Arab US Media Alliance

The following links constitute a set of background readings for the 2009 Arab-US. Media Forum and are intended as an introduction and a common starting point for the sessions in Washington on April 13-15. These readings examine (directly or indirectly) the ways in which media may be used to enlighten and engage, and to improve the access to, and the quality of, information that Arabs and Americans receive about one another. Implicit in each selection is an expectation that the evolving social networks and participatory media commonly referred to as “new media” will drive journalism in both regions toward new forms and habits of engagement with global audiences and one another. We ask that you familiarize yourself with these readings prior to the opening session.

The readings are grouped into three sections: (1) News and Social Networks, (2) Trends in Arab and U.S. Journalism, and (3) Partnerships and Collaborations. These are followed by a set of links called “Case Studies,” which includes examples of several media-enabled or media-centric collaborations between professionals and citizens of the United States and the Arab world that are likely to be discussed during the Forum.

I. News and Social Networks

Martin Langeveld, “Building networks around news,” Nieman Labs, January 26, 2009. An interesting assessment of what news enterprises—who have been slow to enter into social networking—need to consider as they approach the possibility of building social networks around news. Langeveld’s addresses the need for journalists who are adept at social networking, sharing of news content, enabling collaboration in content creation and the need for universal sign-in and network portability.

II. Trends in Arab and U.S. Journalism

Kenneth J. Cooper, “Politics and Priorities: Inside the Egyptian Press,” Arab Media & Society, Issue 6, Fall 2008. Arab-US Media Forum alumnus Ken Cooper examines the difference that ownership structure and political nonalignment of Almasry Alyoum and the Daily News make in what is published on the pages of the two papers.

"Arab Media Forum 2008: Transformations Breaking Traditional Mould of Arab Media," MediaME, April 24, 2008. A review of the Dubai Press Club’s 2008 Arab Media Forum, highlighting the rapid changes underway in Arab media, an industry now driven more by technology and technological development than by talent and tradition. The article notes the continuing challenges of government restrictions, lack of resources and sufficient investment, professional development and general literacy among other concerns.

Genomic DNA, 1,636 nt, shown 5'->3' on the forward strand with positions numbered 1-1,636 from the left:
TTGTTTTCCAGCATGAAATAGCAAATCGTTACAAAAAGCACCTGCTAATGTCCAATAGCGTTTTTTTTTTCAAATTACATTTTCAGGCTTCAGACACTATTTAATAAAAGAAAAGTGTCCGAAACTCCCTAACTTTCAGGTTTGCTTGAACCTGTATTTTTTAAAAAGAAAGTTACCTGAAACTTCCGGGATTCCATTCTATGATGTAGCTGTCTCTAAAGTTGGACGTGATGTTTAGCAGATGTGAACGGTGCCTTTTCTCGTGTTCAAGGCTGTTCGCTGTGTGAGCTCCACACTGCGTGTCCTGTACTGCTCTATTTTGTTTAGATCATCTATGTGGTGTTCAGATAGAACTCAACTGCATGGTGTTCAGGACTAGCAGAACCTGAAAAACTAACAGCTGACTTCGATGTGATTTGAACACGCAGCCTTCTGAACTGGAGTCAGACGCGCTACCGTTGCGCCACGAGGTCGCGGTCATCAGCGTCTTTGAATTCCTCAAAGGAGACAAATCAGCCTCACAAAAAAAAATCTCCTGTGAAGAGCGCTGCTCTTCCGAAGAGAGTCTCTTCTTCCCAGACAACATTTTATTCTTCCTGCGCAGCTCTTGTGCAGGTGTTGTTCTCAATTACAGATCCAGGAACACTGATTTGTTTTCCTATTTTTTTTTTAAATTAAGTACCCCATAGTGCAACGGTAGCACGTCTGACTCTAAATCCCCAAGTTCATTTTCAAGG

Arab Media Progress,” Layalina Review, vol. v, no. 4, Jan. 30-Feb. 12, 2009. Cites reporting in The National that Arab media are transitioning from "’centralized, politically-conscious and state-controlled planning to market-inspired management,’ and becoming ‘a viable communications industry.’”Addresses the impact of the global financial crisis on Arab media.

Persephone Miel and Robert Faris, “News and Information as Digital Media Come of Age,” an overview of the MEDIA RE:PUBLIC project at the Berkman Center for Internet and Society at Harvard University, 2008. See Executive Summary, pages 1-3, and New Challenges subsections on pages 34-37 (Reinventing the Concept of Coverage, The Credibility Challenge Takes on New Shape, Setting New Standards for Access and Participation, Navigating the Shifting Media Economy, Diluted Revenues, The Growth of Nonprofit Journalism and Networked Approaches). A thorough review of the challenges facing U.S. news media in the Digital Age. [We recommend just the sections noted above due to the length of the report.]

Lawrence Pintak, “Gaza: Of media wars and borderless journalism,” Arab Media & Society, January 2009. Larry Pintak’s lead says it all: “Yet again, the disconnect. Yet again, American and Arab viewers are seeing two vastly different conflicts play out on their television screens. Yet again, the media has become a weapon of war.” Pintak presents a thorough review of how Western and Middle Eastern media covered the Israeli attack on Gaza in December 2008-January 2009, including the regional controversy that has arisen over the distinct coverage of the events in Gaza by satellite rivals Al Jazeera and Al Arabiya.

III. Partnerships and Collaborations

Stephen R. Grand and Kristin M. Lord, “To Rebuild U.S.-Muslim World Relations, Obama is not Enough,” The Huffington Post, March 26, 2009. Two fellows at the Brookings Institution address the importance of engaging U.S. businesses, universities, charitable institutions, non-governmental organizations, faith groups, and private citizens if the U.S. is to successfully reshape relations with the Muslim world. The authors note this includes the need for more educational and professional exchanges and jointly produced media products and co-developed social networking sites to build bonds of mutual trust and tangible partnerships that solve real problems.